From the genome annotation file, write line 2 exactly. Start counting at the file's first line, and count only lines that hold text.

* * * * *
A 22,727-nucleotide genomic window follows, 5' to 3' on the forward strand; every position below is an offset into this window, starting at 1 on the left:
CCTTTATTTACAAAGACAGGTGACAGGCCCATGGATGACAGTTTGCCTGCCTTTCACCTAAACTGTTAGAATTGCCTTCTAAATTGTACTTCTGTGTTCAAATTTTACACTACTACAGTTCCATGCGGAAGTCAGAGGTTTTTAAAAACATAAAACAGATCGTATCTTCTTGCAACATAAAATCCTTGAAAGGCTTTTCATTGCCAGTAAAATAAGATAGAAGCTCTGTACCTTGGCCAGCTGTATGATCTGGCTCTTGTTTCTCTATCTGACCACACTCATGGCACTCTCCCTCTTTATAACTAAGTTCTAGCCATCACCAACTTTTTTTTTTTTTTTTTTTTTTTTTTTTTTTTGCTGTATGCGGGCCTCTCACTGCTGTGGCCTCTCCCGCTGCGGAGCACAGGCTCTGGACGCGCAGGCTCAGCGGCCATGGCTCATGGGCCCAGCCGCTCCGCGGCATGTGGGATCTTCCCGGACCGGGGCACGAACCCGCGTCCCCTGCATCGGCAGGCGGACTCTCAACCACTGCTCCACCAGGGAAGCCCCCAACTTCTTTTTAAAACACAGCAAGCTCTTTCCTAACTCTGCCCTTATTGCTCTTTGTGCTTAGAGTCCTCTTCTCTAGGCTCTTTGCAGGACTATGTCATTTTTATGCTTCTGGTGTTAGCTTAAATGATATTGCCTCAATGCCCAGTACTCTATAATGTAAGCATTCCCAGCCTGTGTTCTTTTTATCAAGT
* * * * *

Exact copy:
CCTTTATTTACAAAGACAGGTGACAGGCCCATGGATGACAGTTTGCCTGCCTTTCACCTAAACTGTTAGAATTGCCTTCTAAATTGTACTTCTGTGTTCAAATTTTACACTACTACAGTTCCATGCGGAAGTCAGAGGTTTTTAAAAACATAAAACAGATCGTATCTTCTTGCAACATAAAATCCTTGAAAGGCTTTTCATTGCCAGTAAAATAAGATAGAAGCTCTGTACCTTGGCCAGCTGTATGATCTGGCTCTTGTTTCTCTATCTGACCACACTCATGGCACTCTCCCTCTTTATAACTAAGTTCTAGCCATCACCAACTTTTTTTTTTTTTTTTTTTTTTTTTTTTTTTTGCTGTATGCGGGCCTCTCACTGCTGTGGCCTCTCCCGCTGCGGAGCACAGGCTCTGGACGCGCAGGCTCAGCGGCCATGGCTCATGGGCCCAGCCGCTCCGCGGCATGTGGGATCTTCCCGGACCGGGGCACGAACCCGCGTCCCCTGCATCGGCAGGCGGACTCTCAACCACTGCTCCACCAGGGAAGCCCCCAACTTCTTTTTAAAACACAGCAAGCTCTTTCCTAACTCTGCCCTTATTGCTCTTTGTGCTTAGAGTCCTCTTCTCTAGGCTCTTTGCAGGACTATGTCATTTTTATGCTTCTGGTGTTAGCTTAAATGATATTGCCTCAATGCCCAGTACTCTATAATGTAAGCATTCCCAGCCTGTGTTCTTTTTATCAAGT